2 – The unit is vulnerable during a break-in. If a burglar sees it and tears the wires out of the sides, hits the disarm button (if you haven’t enabled the pin requirement to use the keypad), or just plain turns the power switch off, well… the alarm stops working.
A couple options to help deal with this:
- Keep the unit somewhere inaccessible and/or hidden. If it needs to be near the door in plain sight you may want to build an inset-box within the wall so that the wires and switch on the side can’t be reached (and enable the pin code). That limits a burglars recourse to smashing the unit from the front. Keep in mind that it does need to reach power (and possibly a phone line).
- Don’t enable an entry-delay. Instead, use the key fobs to disarm before you enter the house. The problem with an entry delay is that it gives the burglar time to discover the unit. Even worse, the voice on the unit talks during that delay making it even easier to find.
3 – The horn/siren is also vulnerable, the wire is only 3 feet, and the wire leads back to the main control unit.
Depending on where you want the horn, you might need to extend the wire. The horn runs on 12 volts, so voltage drop may be an issue if you need to extend it a really long way – you can overcome that by using thicker wire but it’s all stuff to consider before you start installing everything.
If the horn is in a visible and accessible place and the wire is exposed, it’s also a quick snip away from being disabled. The worst location for the horn is probably on the overhang just outside the door (where it can be disabled even before the theives enter!).
The horn itself is quite loud. It’s a shrill-sounding siren that probably stands a good chance of getting a burglar to run if it’s near them when it goes off – particularly if it catches them unexpectedly. That said, it might not be enough to wake the neighbors if that’s what you’re after, and might not even phase them if it’s on the opposite side of the house. If you’ll looking for something that gets the whole neighborhood looking at your home when the alarm goes off you might have to relay in a separately powered horn (spliced into and relayed to the 12v line of the siren but powered separately since the Vinker unit probably won’t be able to provide enough current to both horns and may fry).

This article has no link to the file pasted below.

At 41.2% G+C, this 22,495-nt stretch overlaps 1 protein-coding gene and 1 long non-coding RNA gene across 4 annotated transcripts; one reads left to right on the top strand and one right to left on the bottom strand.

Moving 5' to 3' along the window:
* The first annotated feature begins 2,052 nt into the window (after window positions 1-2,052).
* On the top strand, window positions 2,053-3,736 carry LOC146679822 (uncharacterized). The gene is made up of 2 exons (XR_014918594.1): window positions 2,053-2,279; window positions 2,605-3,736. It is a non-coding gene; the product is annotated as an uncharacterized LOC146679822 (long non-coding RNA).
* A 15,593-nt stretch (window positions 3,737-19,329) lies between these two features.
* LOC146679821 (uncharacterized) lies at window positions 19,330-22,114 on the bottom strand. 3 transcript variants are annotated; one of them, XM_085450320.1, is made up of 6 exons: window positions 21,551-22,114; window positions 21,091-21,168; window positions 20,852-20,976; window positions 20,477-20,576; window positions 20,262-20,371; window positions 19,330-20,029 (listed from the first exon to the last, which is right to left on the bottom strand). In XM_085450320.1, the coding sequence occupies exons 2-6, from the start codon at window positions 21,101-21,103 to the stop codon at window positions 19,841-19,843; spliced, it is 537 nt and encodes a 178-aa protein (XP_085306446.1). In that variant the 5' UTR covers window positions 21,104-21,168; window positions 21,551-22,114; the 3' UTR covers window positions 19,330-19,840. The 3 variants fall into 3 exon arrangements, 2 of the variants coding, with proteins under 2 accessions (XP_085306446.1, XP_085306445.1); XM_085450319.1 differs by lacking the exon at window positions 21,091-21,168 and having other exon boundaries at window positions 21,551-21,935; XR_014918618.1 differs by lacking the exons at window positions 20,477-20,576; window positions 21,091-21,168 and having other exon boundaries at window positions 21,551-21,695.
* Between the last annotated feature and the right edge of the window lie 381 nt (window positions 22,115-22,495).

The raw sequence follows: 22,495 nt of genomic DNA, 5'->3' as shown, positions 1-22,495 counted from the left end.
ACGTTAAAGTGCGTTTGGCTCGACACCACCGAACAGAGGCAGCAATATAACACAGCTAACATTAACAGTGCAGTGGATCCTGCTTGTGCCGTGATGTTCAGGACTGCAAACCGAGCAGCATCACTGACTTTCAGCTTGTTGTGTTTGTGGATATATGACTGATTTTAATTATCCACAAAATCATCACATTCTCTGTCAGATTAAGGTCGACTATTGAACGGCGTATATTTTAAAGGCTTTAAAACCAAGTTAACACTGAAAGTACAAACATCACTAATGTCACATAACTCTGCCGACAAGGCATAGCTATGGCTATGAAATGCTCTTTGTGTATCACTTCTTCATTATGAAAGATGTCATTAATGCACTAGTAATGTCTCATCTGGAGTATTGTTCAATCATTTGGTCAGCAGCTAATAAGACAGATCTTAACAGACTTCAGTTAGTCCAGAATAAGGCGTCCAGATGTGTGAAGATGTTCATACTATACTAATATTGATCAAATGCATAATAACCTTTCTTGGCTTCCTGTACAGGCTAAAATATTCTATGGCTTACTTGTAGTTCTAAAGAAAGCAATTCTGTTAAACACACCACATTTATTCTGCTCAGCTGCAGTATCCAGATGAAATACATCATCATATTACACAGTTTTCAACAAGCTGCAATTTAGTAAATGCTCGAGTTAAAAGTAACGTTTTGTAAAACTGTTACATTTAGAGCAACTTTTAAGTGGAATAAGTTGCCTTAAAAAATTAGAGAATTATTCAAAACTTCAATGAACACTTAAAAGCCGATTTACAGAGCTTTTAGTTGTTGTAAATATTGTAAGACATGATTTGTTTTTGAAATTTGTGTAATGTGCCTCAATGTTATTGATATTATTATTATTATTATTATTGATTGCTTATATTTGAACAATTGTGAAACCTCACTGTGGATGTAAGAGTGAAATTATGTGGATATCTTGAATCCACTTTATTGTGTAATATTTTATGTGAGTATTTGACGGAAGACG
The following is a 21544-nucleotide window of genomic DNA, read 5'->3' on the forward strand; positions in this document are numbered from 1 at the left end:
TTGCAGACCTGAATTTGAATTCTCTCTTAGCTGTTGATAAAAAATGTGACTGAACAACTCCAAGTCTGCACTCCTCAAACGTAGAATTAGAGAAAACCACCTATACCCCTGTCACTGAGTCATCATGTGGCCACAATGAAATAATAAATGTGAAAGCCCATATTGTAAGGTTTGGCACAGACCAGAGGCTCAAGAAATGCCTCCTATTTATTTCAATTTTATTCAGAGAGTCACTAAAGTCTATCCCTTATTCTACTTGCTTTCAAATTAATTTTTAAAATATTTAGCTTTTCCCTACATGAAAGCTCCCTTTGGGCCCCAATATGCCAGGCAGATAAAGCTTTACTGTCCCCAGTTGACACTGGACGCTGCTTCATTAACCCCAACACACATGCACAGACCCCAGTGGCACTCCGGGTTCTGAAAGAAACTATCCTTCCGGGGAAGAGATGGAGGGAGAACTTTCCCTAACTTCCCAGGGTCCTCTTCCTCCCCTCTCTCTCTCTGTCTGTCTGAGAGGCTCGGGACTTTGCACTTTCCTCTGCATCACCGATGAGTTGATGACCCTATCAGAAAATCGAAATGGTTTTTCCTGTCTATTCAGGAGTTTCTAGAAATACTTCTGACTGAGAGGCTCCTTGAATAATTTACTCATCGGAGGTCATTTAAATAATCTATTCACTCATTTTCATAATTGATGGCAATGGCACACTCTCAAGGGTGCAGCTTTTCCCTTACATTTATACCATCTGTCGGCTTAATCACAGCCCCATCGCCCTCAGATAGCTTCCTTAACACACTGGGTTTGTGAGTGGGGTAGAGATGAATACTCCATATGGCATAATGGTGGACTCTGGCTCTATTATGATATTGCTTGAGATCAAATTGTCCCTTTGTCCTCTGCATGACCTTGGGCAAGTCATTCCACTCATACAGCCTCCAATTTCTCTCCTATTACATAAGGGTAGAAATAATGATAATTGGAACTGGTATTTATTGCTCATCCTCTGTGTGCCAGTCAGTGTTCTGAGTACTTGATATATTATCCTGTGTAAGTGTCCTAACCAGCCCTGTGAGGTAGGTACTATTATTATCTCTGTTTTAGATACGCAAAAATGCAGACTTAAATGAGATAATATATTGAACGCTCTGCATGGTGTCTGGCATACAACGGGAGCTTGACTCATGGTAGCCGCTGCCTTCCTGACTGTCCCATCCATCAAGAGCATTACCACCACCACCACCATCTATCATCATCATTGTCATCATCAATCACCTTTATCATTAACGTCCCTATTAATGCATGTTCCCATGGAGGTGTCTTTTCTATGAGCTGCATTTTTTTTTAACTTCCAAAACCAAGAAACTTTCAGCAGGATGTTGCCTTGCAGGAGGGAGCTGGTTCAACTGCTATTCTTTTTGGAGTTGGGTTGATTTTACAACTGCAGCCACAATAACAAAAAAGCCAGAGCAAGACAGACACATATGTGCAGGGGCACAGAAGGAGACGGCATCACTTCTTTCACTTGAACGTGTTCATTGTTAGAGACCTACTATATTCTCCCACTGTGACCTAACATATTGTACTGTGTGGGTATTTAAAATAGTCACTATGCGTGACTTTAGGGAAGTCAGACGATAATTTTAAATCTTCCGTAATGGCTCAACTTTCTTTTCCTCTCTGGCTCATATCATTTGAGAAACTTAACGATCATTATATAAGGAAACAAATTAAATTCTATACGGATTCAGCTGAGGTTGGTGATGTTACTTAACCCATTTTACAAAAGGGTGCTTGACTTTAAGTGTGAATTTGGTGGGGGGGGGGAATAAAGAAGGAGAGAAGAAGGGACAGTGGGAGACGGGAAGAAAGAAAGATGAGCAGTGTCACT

I realize this write-up was a little all-over-the-place, but as I said in the beginning there wasn’t a lot in the way of reviews when I looked for this thing. The stuff I mentioned is stuff that I figured would have been helpful to know beforehand.
All in all, it seems to be a pretty decent alarm system, especially for the price.
Strong points from my perspective:
- Out of the box, you can pretty much plug things in (even without programming anything) and have a working alarm system.
- Phone functionality – it works quite well – better than I’d actually expected.
- Price. Really hard to beat, comes with all the essentials, and we have more door sensors than we need (becoming free backups and/or free batteries).
- Key fobs – they weren’t something I was actually *looking* for in a system, but since it removes the need for an entry-delay on the alarm they’ve really grown on me.
- System is pretty configurable when it comes to durations. There’s nothing missing from my “wish list” here.
- Doesn’t need smartphone apps or internet junk to work or enable functionality. It’s a nice little standalone system.
- Manual offers examples and links to YouTube videos to help clarify instructions. I watched a couple of the videos and they’re nice and straightforward.
Weak points from my perspective:
- Only 3 feet for the horn cable seems rather short.
- No “normal” arm button on the main unit.
- Being able to split the master control unit into a separate “brain” (that can be hidden away) and keypad/speaker (that can be mounted near the door) would make me feel a little better security-wise.
- Voice can be a little bit hard to understand. Vinker should consider spending $5-10 on fiverr.com to get a native english-speaking voice actress to read everything.
- Manual could use a couple revisions to make things easier to understand and a full chapter to clarify all the “defense area” stuff.
Some of those might seem a little nitpicky, but Vinker’s got a solid little alarm system here. It’s a little “rough around the edges” in some areas, and with a little tweaking they could probably get something that really feels like a polished high-end system.
That said, even as-is I think it was definitely a good buy.